“Hi Nora! How are you today?” I ask, closing the door softly behind me while balancing the breakfast tray on my hip. I set the tray down and sit in the metal chair I have designated as my own in Nora’s world. I look at the creased features and wispy white hair I know so well; her eyes are unbelievably blue, even more so against her ashen face. During the past three years, every Sunday morning, I have helped Nora eat her brunch. I have come to learn her favorite foods, her favorite radio station, and the way she likes her comforters arranged.
“Who ah you?” She snarls, showing the few brittle teeth she has that give her painful difficulty when she chews.
“It is so nice to meet you. My name is Jackie, and I will be helping you eat today,” I say, and I show her my plastic volunteer name tag.
Nora doesn’t remember her life and doesn’t know why she is in the hospital. The only piece of her past is a single black and white photo of a young man and woman tacked onto the bulletin board behind her bed. When I ask Nora about the photo, all I get is a blank stare. So every week when I visit Nora, the photo haunts me. I think about my own bulletin board at home that’s crowded with silly pictures of friends and family. I often look at them and reminisce: the photo of me at a kindergarten Halloween party in a teletubby costume, my face smeared with chocolate; the picture of me, age 10, petrified and my arms flailing in the air as my sister pushes me into the water while our entire family poses next to a lake; an action shot of me and my teammates during a field hockey game as we struggle to maneuver the ball down the turf; a group photo of me and my friends in New York City with the infamous “Naked Cowboy.” I look at my bulletin board in a more appreciative light because I know exactly how I feel when I look at these photos, but I can’t imagine what Nora feels when she looks at hers. Her condition makes me wonder, what becomes of photos when you cannot remember your life at all?
Despite the three years I visited Nora, I know nothing factual about her. I don’t know whether Nora had children, attended college, or had a career. And yet I can describe her perfectly, from her hand gestures to the way her eyes would light up when she was in a good mood. I came to know Nora better than I know some of the friends I text every day. During my time with her she inadvertently taught me that in an era of constant communication, sometimes the most intimate moments are spent together face-to-face over a simple meal.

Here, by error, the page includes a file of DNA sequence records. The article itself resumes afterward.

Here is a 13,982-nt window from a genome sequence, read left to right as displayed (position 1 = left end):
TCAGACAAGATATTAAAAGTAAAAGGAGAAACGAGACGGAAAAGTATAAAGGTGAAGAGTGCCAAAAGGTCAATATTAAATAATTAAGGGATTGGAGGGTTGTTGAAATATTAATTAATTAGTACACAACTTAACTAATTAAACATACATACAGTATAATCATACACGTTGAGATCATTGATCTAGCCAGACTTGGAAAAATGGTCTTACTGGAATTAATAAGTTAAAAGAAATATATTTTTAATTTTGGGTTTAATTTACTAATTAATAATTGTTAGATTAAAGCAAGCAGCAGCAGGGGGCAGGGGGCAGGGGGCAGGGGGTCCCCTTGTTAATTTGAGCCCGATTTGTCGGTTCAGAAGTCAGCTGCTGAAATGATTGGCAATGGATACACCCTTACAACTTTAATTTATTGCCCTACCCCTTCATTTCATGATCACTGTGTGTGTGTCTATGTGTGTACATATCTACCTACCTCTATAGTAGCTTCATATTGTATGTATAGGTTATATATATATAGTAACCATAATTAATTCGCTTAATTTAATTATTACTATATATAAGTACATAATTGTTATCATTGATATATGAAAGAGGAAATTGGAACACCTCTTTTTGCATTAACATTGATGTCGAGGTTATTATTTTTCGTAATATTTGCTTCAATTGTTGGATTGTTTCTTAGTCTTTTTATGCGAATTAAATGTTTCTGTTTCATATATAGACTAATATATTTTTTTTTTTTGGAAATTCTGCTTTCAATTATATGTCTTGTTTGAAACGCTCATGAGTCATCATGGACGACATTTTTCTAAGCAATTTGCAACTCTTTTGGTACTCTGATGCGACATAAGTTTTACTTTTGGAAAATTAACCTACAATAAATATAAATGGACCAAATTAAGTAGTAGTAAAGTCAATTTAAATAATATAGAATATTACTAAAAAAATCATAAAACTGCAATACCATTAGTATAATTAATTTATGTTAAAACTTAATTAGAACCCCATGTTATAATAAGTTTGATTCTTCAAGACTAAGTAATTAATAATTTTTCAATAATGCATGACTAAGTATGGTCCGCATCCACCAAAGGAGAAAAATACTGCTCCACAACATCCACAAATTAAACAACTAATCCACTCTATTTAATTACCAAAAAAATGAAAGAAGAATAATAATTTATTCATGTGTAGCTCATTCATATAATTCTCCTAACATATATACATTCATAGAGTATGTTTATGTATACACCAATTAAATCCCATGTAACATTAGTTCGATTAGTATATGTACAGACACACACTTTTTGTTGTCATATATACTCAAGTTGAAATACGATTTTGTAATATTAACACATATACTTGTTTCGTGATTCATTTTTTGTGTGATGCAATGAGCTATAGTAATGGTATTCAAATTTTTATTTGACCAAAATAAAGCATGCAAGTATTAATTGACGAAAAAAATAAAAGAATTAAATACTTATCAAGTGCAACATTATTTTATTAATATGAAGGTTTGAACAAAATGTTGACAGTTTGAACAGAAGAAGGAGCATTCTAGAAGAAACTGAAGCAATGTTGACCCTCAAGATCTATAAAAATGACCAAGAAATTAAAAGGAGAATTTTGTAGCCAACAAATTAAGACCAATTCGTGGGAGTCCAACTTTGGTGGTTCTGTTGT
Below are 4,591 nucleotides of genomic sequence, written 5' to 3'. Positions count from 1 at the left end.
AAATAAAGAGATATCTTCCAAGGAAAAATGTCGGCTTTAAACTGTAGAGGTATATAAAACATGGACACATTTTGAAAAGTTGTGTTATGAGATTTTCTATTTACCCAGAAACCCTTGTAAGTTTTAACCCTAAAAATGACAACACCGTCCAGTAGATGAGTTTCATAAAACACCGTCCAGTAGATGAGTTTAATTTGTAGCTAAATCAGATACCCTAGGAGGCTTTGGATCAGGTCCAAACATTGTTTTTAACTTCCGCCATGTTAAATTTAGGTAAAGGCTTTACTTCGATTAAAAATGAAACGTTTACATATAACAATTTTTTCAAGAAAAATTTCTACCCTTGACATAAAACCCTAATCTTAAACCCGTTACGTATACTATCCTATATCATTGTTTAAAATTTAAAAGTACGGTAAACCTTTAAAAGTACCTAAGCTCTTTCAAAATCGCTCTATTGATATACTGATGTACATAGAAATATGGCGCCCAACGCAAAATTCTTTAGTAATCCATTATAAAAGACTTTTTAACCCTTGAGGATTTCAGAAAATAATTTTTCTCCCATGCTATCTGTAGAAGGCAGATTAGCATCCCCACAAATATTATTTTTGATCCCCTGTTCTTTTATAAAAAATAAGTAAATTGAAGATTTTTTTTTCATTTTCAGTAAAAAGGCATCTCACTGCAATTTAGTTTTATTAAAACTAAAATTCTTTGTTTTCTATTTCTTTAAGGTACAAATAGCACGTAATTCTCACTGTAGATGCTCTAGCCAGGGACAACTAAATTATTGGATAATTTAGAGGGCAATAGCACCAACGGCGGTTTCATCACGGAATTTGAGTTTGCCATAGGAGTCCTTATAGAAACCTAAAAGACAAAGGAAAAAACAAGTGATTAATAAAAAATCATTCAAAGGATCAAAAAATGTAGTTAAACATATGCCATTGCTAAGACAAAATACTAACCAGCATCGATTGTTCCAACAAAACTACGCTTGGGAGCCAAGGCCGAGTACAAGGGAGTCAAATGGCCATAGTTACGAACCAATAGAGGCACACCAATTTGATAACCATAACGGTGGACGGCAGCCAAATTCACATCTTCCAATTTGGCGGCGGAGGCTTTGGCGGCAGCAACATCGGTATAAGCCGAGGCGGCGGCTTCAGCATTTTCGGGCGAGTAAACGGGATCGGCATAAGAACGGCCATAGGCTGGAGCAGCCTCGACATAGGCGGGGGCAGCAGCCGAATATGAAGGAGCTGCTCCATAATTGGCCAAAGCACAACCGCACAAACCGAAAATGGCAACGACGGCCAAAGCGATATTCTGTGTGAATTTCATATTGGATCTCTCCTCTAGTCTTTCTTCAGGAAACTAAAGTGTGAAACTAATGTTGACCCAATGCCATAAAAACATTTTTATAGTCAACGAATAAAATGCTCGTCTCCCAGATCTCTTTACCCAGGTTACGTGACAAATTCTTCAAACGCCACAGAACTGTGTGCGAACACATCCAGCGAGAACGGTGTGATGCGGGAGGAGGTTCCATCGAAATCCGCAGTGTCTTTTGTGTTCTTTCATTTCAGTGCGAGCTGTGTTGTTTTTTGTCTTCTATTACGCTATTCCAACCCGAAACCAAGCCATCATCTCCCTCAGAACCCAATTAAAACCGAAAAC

“Hi Nora! How are you today?” I ask, closing the door softly behind me while balancing the breakfast tray on my hip. But then I stop, because her bed is empty. It has been cleared of the layers of comforters Nora loved and I knew how to arrange for her. The windows are open, letting in clean air and rustling the curtains. The room no longer has that familiar musty odor. The radio and my metal chair are gone. The bulletin board behind Nora’s bed is empty, cleared of the one photo that had been pinned to it.
I can’t explain the feeling of not only loss but overwhelming helplessness I felt that day. I felt guilty that she passed by herself, with only a photo she could not treasure and without a single familiar face to offer her comfort. Most of all, I hated that during her time at the hospital, all I was capable of doing was cutting up her brussel sprouts. I regret that I couldn’t do more to help her, and I wish I could have been there to introduce myself one last time. But I can only hope that during our Sundays together I made an impact on her life as she did on mine. I still miss her, and sometimes I can still hear her say “Who ah you?” whenever I walk past her old room. Nora may not have been able to make memories, but she made many for me.
I open the door to another patient room, breakfast tray tucked under my arm. “Hi Alice! How are you today?” I ask. The elderly woman, still half asleep, asks, “Who are you?” So I set the tray down on the table to pull up a metal chair, and I introduce myself. “It is so nice to meet you. My name is Jackie, and I will be helping you eat today.”
I have known someone for almost three years, and she has known me. But every week, like a sand clock, she resets and we meet again for the first time.
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